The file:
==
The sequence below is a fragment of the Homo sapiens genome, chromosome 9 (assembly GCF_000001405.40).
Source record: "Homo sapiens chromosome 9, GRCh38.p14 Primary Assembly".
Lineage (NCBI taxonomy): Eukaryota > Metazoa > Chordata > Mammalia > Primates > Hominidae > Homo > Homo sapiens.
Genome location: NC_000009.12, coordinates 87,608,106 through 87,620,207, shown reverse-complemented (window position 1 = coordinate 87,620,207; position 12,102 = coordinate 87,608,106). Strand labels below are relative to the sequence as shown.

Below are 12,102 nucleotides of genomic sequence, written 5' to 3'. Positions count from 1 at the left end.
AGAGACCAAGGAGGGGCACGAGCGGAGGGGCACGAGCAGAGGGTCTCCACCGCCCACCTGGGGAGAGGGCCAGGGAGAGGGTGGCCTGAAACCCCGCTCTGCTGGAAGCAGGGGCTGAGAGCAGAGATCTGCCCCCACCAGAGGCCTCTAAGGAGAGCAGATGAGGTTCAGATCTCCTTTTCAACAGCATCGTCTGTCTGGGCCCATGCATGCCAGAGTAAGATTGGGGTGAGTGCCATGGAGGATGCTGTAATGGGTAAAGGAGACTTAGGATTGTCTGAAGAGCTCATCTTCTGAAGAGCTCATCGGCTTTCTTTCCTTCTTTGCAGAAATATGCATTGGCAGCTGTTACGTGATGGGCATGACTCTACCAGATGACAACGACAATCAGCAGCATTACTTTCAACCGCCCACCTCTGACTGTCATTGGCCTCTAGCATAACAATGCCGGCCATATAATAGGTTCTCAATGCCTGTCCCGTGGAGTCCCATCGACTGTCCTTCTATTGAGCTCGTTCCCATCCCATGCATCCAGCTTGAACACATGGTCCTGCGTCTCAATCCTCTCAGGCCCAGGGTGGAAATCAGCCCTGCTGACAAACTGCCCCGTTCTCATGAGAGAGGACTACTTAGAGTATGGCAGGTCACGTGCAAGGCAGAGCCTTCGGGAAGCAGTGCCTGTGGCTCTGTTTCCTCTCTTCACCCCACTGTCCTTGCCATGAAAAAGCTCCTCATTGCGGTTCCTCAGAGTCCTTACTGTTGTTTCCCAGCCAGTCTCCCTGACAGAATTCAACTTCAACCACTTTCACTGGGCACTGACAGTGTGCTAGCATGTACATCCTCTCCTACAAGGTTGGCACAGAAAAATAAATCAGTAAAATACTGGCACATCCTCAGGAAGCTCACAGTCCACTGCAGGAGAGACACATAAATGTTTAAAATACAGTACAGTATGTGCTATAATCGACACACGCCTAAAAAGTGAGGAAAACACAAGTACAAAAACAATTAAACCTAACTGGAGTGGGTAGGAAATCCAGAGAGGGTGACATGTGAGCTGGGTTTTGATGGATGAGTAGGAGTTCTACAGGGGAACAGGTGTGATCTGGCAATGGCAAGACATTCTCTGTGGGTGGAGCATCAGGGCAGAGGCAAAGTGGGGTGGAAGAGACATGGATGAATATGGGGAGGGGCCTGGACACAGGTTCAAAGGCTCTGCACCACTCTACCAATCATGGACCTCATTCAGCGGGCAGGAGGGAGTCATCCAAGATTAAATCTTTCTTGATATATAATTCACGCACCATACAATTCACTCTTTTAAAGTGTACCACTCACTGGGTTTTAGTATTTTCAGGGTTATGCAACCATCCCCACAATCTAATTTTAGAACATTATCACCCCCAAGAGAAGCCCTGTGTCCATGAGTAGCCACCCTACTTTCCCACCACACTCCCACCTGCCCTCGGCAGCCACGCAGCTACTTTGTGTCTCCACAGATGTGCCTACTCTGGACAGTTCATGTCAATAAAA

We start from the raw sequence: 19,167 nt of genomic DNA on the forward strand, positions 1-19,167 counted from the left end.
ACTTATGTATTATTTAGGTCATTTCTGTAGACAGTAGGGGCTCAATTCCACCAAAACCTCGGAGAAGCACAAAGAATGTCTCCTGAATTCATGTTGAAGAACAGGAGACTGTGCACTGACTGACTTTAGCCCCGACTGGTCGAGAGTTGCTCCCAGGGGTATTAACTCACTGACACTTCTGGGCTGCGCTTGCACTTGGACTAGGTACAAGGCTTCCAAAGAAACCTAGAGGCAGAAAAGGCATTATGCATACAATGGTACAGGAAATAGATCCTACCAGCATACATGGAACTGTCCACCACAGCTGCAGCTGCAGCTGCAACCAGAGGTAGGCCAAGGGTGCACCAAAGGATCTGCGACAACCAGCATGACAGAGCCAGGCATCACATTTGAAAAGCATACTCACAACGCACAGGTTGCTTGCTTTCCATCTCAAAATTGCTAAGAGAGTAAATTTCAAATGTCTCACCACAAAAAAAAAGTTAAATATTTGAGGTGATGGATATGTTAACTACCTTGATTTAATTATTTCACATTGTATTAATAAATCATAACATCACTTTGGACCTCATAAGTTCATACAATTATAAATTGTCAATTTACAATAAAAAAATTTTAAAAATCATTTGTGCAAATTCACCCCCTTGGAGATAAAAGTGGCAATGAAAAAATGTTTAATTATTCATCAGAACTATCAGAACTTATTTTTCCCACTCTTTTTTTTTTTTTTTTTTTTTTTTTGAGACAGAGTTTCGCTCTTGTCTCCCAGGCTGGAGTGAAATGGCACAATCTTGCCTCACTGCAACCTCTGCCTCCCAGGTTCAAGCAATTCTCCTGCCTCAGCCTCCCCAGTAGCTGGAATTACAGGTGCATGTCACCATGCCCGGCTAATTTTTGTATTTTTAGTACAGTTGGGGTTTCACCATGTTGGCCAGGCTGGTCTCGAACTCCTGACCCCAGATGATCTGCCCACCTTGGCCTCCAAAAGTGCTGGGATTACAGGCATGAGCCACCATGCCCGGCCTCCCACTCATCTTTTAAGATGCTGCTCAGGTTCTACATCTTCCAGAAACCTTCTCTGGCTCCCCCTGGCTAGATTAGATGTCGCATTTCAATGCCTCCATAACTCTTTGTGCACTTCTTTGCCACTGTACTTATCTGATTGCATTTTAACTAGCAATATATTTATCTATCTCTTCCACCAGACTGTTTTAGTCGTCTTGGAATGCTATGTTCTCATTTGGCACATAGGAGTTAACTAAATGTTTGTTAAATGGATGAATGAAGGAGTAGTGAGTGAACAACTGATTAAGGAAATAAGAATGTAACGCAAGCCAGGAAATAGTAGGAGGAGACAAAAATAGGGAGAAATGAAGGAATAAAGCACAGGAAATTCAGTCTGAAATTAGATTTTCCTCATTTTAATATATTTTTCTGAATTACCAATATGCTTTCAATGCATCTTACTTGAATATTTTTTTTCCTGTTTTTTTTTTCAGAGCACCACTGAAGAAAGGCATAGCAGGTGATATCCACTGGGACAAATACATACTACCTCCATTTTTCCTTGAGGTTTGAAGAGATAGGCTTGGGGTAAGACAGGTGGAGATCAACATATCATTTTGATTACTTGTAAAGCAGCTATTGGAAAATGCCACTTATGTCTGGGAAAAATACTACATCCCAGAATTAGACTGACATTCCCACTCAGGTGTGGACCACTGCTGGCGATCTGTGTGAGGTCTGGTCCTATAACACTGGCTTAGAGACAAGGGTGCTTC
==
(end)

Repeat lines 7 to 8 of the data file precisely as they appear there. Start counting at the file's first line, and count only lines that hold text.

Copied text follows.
We start from the raw sequence: 19,167 nt of genomic DNA on the forward strand, positions 1-19,167 counted from the left end.
ACTTATGTATTATTTAGGTCATTTCTGTAGACAGTAGGGGCTCAATTCCACCAAAACCTCGGAGAAGCACAAAGAATGTCTCCTGAATTCATGTTGAAGAACAGGAGACTGTGCACTGACTGACTTTAGCCCCGACTGGTCGAGAGTTGCTCCCAGGGGTATTAACTCACTGACACTTCTGGGCTGCGCTTGCACTTGGACTAGGTACAAGGCTTCCAAAGAAACCTAGAGGCAGAAAAGGCATTATGCATACAATGGTACAGGAAATAGATCCTACCAGCATACATGGAACTGTCCACCACAGCTGCAGCTGCAGCTGCAACCAGAGGTAGGCCAAGGGTGCACCAAAGGATCTGCGACAACCAGCATGACAGAGCCAGGCATCACATTTGAAAAGCATACTCACAACGCACAGGTTGCTTGCTTTCCATCTCAAAATTGCTAAGAGAGTAAATTTCAAATGTCTCACCACAAAAAAAAAGTTAAATATTTGAGGTGATGGATATGTTAACTACCTTGATTTAATTATTTCACATTGTATTAATAAATCATAACATCACTTTGGACCTCATAAGTTCATACAATTATAAATTGTCAATTTACAATAAAAAAATTTTAAAAATCATTTGTGCAAATTCACCCCCTTGGAGATAAAAGTGGCAATGAAAAAATGTTTAATTATTCATCAGAACTATCAGAACTTATTTTTCCCACTCTTTTTTTTTTTTTTTTTTTTTTTTTGAGACAGAGTTTCGCTCTTGTCTCCCAGGCTGGAGTGAAATGGCACAATCTTGCCTCACTGCAACCTCTGCCTCCCAGGTTCAAGCAATTCTCCTGCCTCAGCCTCCCCAGTAGCTGGAATTACAGGTGCATGTCACCATGCCCGGCTAATTTTTGTATTTTTAGTACAGTTGGGGTTTCACCATGTTGGCCAGGCTGGTCTCGAACTCCTGACCCCAGATGATCTGCCCACCTTGGCCTCCAAAAGTGCTGGGATTACAGGCATGAGCCACCATGCCCGGCCTCCCACTCATCTTTTAAGATGCTGCTCAGGTTCTACATCTTCCAGAAACCTTCTCTGGCTCCCCCTGGCTAGATTAGATGTCGCATTTCAATGCCTCCATAACTCTTTGTGCACTTCTTTGCCACTGTACTTATCTGATTGCATTTTAACTAGCAATATATTTATCTATCTCTTCCACCAGACTGTTTTAGTCGTCTTGGAATGCTATGTTCTCATTTGGCACATAGGAGTTAACTAAATGTTTGTTAAATGGATGAATGAAGGAGTAGTGAGTGAACAACTGATTAAGGAAATAAGAATGTAACGCAAGCCAGGAAATAGTAGGAGGAGACAAAAATAGGGAGAAATGAAGGAATAAAGCACAGGAAATTCAGTCTGAAATTAGATTTTCCTCATTTTAATATATTTTTCTGAATTACCAATATGCTTTCAATGCATCTTACTTGAATATTTTTTTTCCTGTTTTTTTTTTCAGAGCACCACTGAAGAAAGGCATAGCAGGTGATATCCACTGGGACAAATACATACTACCTCCATTTTTCCTTGAGGTTTGAAGAGATAGGCTTGGGGTAAGACAGGTGGAGATCAACATATCATTTTGATTACTTGTAAAGCAGCTATTGGAAAATGCCACTTATGTCTGGGAAAAATACTACATCCCAGAATTAGACTGACATTCCCACTCAGGTGTGGACCACTGCTGGCGATCTGTGTGAGGTCTGGTCCTATAACACTGGCTTAGAGACAAGGGTGCTTC